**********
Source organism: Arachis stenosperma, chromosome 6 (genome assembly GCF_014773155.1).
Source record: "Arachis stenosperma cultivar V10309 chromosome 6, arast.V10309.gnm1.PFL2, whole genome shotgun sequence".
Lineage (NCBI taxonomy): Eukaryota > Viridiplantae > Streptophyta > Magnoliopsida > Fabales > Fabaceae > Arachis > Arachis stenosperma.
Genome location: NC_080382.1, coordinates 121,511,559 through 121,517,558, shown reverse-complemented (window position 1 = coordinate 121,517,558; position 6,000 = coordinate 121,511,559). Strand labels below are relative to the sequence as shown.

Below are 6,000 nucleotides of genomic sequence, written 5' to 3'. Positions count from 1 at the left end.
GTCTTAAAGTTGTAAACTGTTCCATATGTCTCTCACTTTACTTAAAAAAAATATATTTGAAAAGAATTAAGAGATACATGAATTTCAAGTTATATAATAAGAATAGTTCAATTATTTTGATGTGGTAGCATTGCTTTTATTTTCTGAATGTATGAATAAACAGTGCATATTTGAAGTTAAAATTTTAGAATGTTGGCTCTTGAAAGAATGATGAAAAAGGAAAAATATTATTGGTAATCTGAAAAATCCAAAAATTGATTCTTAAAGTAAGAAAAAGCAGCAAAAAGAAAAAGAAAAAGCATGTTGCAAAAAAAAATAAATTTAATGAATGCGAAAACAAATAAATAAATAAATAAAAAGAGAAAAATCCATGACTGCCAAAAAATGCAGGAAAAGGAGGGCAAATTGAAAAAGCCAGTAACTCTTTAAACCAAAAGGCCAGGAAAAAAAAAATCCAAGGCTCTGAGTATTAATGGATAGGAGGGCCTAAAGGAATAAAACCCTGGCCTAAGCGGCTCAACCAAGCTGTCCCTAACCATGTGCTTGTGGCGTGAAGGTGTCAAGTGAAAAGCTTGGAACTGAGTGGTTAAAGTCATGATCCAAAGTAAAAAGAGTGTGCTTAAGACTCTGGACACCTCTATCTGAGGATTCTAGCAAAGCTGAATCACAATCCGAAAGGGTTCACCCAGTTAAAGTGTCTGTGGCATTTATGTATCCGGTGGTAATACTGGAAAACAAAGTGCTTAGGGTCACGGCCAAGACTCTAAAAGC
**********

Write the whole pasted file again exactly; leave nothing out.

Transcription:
Source organism: Arachis stenosperma, chromosome 6 (genome assembly GCF_014773155.1).
Source record: "Arachis stenosperma cultivar V10309 chromosome 6, arast.V10309.gnm1.PFL2, whole genome shotgun sequence".
Lineage (NCBI taxonomy): Eukaryota > Viridiplantae > Streptophyta > Magnoliopsida > Fabales > Fabaceae > Arachis > Arachis stenosperma.
Genome location: NC_080382.1, coordinates 121,511,559 through 121,517,558, shown reverse-complemented (window position 1 = coordinate 121,517,558; position 6,000 = coordinate 121,511,559). Strand labels below are relative to the sequence as shown.

Below are 6,000 nucleotides of genomic sequence, written 5' to 3'. Positions count from 1 at the left end.
GTCTTAAAGTTGTAAACTGTTCCATATGTCTCTCACTTTACTTAAAAAAAATATATTTGAAAAGAATTAAGAGATACATGAATTTCAAGTTATATAATAAGAATAGTTCAATTATTTTGATGTGGTAGCATTGCTTTTATTTTCTGAATGTATGAATAAACAGTGCATATTTGAAGTTAAAATTTTAGAATGTTGGCTCTTGAAAGAATGATGAAAAAGGAAAAATATTATTGGTAATCTGAAAAATCCAAAAATTGATTCTTAAAGTAAGAAAAAGCAGCAAAAAGAAAAAGAAAAAGCATGTTGCAAAAAAAAATAAATTTAATGAATGCGAAAACAAATAAATAAATAAATAAAAAGAGAAAAATCCATGACTGCCAAAAAATGCAGGAAAAGGAGGGCAAATTGAAAAAGCCAGTAACTCTTTAAACCAAAAGGCCAGGAAAAAAAAAATCCAAGGCTCTGAGTATTAATGGATAGGAGGGCCTAAAGGAATAAAACCCTGGCCTAAGCGGCTCAACCAAGCTGTCCCTAACCATGTGCTTGTGGCGTGAAGGTGTCAAGTGAAAAGCTTGGAACTGAGTGGTTAAAGTCATGATCCAAAGTAAAAAGAGTGTGCTTAAGACTCTGGACACCTCTATCTGAGGATTCTAGCAAAGCTGAATCACAATCCGAAAGGGTTCACCCAGTTAAAGTGTCTGTGGCATTTATGTATCCGGTGGTAATACTGGAAAACAAAGTGCTTAGGGTCACGGCCAAGACTCTAAAAGC